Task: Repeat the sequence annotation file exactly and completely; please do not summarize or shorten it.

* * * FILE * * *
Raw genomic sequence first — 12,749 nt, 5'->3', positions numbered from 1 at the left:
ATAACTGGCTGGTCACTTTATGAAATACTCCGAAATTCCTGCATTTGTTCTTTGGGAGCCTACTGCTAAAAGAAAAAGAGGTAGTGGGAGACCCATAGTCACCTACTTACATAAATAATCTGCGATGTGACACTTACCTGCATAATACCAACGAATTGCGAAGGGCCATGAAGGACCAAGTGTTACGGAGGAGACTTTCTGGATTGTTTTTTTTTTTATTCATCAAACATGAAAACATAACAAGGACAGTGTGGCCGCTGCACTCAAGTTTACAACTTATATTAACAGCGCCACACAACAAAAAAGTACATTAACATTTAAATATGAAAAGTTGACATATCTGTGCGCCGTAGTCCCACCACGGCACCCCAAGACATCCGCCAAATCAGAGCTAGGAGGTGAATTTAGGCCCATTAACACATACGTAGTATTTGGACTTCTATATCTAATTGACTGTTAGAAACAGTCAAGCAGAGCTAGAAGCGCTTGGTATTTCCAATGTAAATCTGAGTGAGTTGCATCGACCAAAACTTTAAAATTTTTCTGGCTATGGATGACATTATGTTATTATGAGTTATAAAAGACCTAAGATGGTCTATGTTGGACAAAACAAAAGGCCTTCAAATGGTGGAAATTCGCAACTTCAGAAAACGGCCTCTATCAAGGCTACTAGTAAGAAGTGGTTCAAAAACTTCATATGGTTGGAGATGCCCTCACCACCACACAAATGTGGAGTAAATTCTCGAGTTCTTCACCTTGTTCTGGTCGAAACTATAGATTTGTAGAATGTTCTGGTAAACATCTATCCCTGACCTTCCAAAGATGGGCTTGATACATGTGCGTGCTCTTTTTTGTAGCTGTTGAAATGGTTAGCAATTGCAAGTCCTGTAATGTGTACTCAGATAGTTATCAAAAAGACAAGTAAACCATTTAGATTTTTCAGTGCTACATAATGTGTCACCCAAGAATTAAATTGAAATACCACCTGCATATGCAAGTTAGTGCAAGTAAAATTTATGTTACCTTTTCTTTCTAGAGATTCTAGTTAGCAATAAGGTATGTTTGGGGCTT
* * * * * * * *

Raw genomic sequence first — 12,749 nt, 5'->3', positions numbered from 1 at the left:
ATAACTGGCTGGTCACTTTATGAAATACTCCGAAATTCCTGCATTTGTTCTTTGGGAGCCTACTGCTAAAAGAAAAAGAGGTAGTGGGAGACCCATAGTCACCTACTTACATAAATAATCTGCGATGTGACACTTACCTGCATAATACCAACGAATTGCGAAGGGCCATGAAGGACCAAGTGTTACGGAGGAGACTTTCTGGATTGTTTTTTTTTTTATTCATCAAACATGAAAACATAACAAGGACAGTGTGGCCGCTGCACTCAAGTTTACAACTTATATTAACAGCGCCACACAACAAAAAAGTACATTAACATTTAAATATGAAAAGTTGACATATCTGTGCGCCGTAGTCCCACCACGGCACCCCAAGACATCCGCCAAATCAGAGCTAGGAGGTGAATTTAGGCCCATTAACACATACGTAGTATTTGGACTTCTATATCTAATTGACTGTTAGAAACAGTCAAGCAGAGCTAGAAGCGCTTGGTATTTCCAATGTAAATCTGAGTGAGTTGCATCGACCAAAACTTTAAAATTTTTCTGGCTATGGATGACATTATGTTATTATGAGTTATAAAAGACCTAAGATGGTCTATGTTGGACAAAACAAAAGGCCTTCAAATGGTGGAAATTCGCAACTTCAGAAAACGGCCTCTATCAAGGCTACTAGTAAGAAGTGGTTCAAAAACTTCATATGGTTGGAGATGCCCTCACCACCACACAAATGTGGAGTAAATTCTCGAGTTCTTCACCTTGTTCTGGTCGAAACTATAGATTTGTAGAATGTTCTGGTAAACATCTATCCCTGACCTTCCAAAGATGGGCTTGATACATGTGCGTGCTCTTTTTTGTAGCTGTTGAAATGGTTAGCAATTGCAAGTCCTGTAATGTGTACTCAGATAGTTATCAAAAAGACAAGTAAACCATTTAGATTTTTCAGTGCTACATAATGTGTCACCCAAGAATTAAATTGAAATACCACCTGCATATGCAAGTTAGTGCAAGTAAAATTTATGTTACCTTTTCTTTCTAGAGATTCTAGTTAGCAATAAGGTATGTTTGGGGCTT